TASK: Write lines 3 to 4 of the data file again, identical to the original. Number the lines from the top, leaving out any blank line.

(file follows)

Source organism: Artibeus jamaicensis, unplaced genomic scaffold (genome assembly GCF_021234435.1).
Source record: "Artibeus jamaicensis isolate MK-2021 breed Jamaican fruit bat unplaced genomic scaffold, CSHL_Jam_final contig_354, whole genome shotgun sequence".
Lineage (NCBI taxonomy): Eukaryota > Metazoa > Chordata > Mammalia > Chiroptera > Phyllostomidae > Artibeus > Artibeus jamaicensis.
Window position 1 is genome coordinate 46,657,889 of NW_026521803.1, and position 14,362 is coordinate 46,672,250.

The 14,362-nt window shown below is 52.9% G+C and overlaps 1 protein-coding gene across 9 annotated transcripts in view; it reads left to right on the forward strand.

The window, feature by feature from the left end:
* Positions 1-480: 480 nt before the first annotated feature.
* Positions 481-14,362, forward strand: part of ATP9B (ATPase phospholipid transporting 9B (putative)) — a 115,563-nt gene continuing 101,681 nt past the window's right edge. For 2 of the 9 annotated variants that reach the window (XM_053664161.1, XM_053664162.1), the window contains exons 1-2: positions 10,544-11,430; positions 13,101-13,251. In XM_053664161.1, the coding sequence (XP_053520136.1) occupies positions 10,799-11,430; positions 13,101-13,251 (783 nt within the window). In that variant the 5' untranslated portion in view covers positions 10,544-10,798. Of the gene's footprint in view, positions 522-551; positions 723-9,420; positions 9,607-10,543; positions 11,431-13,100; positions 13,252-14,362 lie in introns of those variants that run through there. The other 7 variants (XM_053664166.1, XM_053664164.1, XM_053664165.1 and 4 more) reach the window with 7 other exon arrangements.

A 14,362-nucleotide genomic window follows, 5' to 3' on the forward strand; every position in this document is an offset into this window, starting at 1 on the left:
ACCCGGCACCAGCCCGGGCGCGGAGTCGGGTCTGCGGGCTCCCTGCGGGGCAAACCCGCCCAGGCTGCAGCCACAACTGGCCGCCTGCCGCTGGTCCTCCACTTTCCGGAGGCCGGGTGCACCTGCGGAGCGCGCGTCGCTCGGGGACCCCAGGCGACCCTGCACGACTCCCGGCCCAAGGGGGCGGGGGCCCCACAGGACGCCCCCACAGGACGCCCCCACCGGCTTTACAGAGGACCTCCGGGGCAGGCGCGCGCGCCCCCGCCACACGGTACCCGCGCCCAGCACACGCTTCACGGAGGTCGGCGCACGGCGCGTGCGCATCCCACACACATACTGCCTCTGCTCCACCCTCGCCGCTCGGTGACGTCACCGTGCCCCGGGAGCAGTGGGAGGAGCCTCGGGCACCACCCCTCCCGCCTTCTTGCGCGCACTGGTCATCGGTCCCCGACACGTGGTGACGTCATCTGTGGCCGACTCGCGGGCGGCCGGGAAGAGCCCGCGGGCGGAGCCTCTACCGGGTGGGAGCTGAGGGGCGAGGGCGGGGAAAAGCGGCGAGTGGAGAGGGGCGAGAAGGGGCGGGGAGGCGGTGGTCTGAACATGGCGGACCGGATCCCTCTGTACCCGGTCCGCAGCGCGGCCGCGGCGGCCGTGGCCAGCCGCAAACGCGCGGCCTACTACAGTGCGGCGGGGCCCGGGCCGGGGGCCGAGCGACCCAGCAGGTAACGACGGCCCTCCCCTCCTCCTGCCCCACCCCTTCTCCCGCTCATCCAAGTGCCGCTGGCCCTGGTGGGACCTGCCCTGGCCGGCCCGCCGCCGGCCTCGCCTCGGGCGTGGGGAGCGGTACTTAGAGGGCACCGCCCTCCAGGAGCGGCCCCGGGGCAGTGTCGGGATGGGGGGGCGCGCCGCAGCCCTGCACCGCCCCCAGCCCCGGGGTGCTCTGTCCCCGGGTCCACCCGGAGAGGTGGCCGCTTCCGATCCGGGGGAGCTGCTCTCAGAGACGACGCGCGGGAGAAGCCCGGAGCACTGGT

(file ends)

Lineage (NCBI taxonomy): Eukaryota > Metazoa > Chordata > Mammalia > Chiroptera > Phyllostomidae > Artibeus > Artibeus jamaicensis.
Window position 1 is genome coordinate 46,657,889 of NW_026521803.1, and position 14,362 is coordinate 46,672,250.